Claim: Jack Dorsey, the chief executive officer (CEO) of Twitter, the microblogging platform, recently tweeted that 32% of Nigerians own Bitcoin.
This piece of information is false. Jack quoted the result of an online poll which only surveyed about 1000-4000 respondents from Nigeria which cannot be used for generalisation.
On August 14, Dorsey took to his handle and wrote: “Wow: ‘32 percent of Nigerians own Bitcoin, the highest percentage in the world…” with a Nigerian flag attached.
The author, in an obvious rebuttal to the stance of United States Senator to Massachusetts, Elizabeth Warren, on the new currency, wrote a letter to the Senator titled, ‘Why Progressives Should Love Bitcoin: An Open Letter to Senator Elizabeth Warren.’
Messing had highlighted instances where Warren expressed concerns over the perceived unlawfulness of the new currency.
Warren, a longtime bitcoin sceptic, had once said cryptocurrency is powered by a “shadowy faceless group of super coders.”
Warren recently urged Treasury Secretary Janet Yellen to identify and remedy risks posed by cryptocurrencies and to craft a “comprehensive and coordinated” framework through which federal agencies can continually regulate virtual coins.
Messing argued that rather than Warren’s perception, Bitcoin is the most democratised form of money ever created, highlighting the benefits such as a fixed and predetermined monetary policy; a decentralised, transparent, democratic network.
While further buttressing her argument, she quoted the outcome of a survey by Statista, a popular database company saying, “…32 percent of Nigerians own Bitcoin, the highest percentage in the world…”
Jack had obviously lifted this part of the article and shared it on his platform generating over 4, 000 retweets and about 19, 000 likes as of the time of this report.
The Twitter CEO has remained consistent in his support for the Bitcoin revolution among Nigerians and was one of the campaigners for the use of cryptocurrency during the #EndSars protests.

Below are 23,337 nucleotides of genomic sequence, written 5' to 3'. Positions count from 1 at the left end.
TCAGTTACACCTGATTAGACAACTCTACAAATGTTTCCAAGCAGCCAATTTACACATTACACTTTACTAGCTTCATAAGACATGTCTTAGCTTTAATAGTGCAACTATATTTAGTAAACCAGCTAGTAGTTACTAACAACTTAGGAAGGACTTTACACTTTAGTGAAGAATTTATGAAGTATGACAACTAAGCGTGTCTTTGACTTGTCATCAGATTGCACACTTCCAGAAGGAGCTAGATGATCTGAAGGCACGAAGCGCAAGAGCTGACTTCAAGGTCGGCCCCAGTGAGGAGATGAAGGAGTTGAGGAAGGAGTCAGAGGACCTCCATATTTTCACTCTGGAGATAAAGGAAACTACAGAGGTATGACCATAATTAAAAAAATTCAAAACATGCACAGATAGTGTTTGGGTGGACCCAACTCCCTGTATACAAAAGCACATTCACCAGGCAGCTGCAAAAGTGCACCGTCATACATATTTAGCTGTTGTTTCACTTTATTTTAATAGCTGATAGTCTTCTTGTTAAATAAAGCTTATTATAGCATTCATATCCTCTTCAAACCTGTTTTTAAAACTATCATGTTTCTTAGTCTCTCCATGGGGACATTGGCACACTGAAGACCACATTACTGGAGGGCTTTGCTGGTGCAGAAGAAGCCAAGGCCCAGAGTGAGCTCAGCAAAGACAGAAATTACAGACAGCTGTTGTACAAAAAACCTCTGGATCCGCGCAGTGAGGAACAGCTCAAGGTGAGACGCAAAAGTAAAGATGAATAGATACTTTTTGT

Dubawa ran a keyword search on google and found out the claim that 32 percent of Nigerians use bitcoin had been misquoted from the outcome of a survey by Statista, an online portal that provides data on the global digital economy, industrial sectors, consumer markets, public opinion, media, demography, macroeconomic trends among others.
The Statista Global Consumer Survey 2020 selected respondents from 74 countries and Nigerian respondents were the most likely to say they used or owned cryptocurrency.
Nigeria ranked 32% higher than some citizens from countries even within the G7 with the United States, Germany and Japan with 6%, 5% and 4% respectively.
However, it was explicitly stated that respondents from each country were just about 1,000 to 4, 000.
Meanwhile, Triple A, a Singapore financial company, noted that there are over 300 million crypto users worldwide with 13 million of them in Nigeria representing just 6.31% of the over 200 million population of the country.
Researchers can generalise if they meet up with a certain number of the sample size.
According to Worldometer, Nigeria currently has an estimated population of over 212,000,000 people. This means that using a meagre 1000 — 4000 respondents from Nigeria cannot be generalised.
Statista might have factors considered before arriving at a sample size but this is not enough to say 32 percent of Nigerians own Bitcoin. This number might be lesser or even more.
This report has been quoted several times in the past by different media houses including BBC Africa, Coin Desk and here. These reports have adequately confirmed that the figure represented the respondents of the survey, unlike Messing whom Jack quoted.
It cannot be authoritatively said that 32 percent of Nigerians own Bitcoin. Rather, 32 percent of Nigerians who partook in the survey conducted by Statista own or use Bitcoin.
The researcher produced this fact-check per the Dubawa 2021 Kwame KariKari Fellowship partnership with SaharaReporters to facilitate the ethos of “truth” in journalism and enhance media literacy in the country.